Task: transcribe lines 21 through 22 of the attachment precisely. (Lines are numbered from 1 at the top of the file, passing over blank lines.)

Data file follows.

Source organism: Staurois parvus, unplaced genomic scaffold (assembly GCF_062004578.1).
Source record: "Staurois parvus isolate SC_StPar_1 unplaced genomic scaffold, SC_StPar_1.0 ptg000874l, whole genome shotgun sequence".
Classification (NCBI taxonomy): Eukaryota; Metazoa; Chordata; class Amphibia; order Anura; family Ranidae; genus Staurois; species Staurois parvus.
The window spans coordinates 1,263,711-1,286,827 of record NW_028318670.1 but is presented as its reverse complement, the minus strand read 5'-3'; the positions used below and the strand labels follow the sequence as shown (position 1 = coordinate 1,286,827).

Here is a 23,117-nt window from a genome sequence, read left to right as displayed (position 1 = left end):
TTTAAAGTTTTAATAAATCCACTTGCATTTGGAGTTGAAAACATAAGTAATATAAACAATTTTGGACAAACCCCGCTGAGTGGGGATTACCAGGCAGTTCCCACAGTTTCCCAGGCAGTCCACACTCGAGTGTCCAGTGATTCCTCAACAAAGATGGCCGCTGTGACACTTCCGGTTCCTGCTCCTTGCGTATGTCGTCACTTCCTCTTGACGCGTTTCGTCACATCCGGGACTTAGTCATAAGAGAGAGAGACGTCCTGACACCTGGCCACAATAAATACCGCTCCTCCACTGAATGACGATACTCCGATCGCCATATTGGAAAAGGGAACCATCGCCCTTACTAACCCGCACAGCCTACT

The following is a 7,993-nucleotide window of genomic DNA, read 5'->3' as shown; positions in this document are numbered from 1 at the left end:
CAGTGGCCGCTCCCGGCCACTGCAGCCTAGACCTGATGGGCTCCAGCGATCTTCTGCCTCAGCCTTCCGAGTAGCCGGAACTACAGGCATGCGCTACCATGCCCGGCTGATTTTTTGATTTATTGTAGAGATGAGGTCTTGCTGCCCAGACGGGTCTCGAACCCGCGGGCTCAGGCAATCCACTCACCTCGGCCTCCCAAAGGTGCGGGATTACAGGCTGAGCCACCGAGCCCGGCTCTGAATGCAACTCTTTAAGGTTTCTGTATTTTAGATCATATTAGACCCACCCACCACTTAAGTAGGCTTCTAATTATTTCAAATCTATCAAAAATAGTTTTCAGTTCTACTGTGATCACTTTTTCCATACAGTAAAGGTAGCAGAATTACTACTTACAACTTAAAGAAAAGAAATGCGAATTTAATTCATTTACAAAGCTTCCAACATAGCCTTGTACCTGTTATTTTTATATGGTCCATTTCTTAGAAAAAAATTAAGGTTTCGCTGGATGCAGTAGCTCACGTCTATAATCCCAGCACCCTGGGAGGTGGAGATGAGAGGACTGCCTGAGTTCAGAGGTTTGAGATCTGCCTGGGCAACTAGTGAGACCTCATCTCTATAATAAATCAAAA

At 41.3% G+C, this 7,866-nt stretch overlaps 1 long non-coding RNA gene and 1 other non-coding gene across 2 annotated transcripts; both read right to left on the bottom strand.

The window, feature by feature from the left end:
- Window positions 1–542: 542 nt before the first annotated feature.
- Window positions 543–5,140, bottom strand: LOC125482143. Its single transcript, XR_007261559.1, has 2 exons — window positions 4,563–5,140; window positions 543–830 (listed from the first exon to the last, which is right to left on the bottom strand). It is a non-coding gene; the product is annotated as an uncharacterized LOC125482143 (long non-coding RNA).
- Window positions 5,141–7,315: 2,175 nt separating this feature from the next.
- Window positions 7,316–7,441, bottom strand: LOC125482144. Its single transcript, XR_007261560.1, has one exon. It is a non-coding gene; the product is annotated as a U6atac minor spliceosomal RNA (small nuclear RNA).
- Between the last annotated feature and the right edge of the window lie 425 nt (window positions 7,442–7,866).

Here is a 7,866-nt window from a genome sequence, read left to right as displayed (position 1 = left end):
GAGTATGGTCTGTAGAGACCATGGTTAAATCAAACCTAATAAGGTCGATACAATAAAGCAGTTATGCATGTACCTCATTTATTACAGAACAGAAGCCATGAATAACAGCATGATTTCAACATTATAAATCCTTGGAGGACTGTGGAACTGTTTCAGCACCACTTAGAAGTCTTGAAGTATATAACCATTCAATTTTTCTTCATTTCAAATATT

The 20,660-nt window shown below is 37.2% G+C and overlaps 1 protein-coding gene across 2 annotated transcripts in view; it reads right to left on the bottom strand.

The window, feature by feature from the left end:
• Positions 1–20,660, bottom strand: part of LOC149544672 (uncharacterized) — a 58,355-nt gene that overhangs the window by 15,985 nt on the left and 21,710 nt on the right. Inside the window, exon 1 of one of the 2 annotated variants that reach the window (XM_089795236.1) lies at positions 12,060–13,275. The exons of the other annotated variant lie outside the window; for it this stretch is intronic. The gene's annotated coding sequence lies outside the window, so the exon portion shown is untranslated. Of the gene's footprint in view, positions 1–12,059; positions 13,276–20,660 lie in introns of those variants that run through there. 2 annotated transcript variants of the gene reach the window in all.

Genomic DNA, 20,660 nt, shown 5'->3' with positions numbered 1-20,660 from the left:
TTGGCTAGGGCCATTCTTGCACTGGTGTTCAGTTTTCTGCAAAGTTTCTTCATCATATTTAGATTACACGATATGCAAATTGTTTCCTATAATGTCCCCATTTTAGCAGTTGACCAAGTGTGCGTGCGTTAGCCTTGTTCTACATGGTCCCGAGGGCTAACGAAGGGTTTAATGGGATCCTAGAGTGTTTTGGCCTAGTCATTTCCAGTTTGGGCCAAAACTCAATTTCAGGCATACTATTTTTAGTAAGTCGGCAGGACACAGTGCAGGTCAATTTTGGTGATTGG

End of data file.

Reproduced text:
Genomic DNA, 20,660 nt, shown 5'->3' with positions numbered 1-20,660 from the left:
TTGGCTAGGGCCATTCTTGCACTGGTGTTCAGTTTTCTGCAAAGTTTCTTCATCATATTTAGATTACACGATATGCAAATTGTTTCCTATAATGTCCCCATTTTAGCAGTTGACCAAGTGTGCGTGCGTTAGCCTTGTTCTACATGGTCCCGAGGGCTAACGAAGGGTTTAATGGGATCCTAGAGTGTTTTGGCCTAGTCATTTCCAGTTTGGGCCAAAACTCAATTTCAGGCATACTATTTTTAGTAAGTCGGCAGGACACAGTGCAGGTCAATTTTGGTGATTGG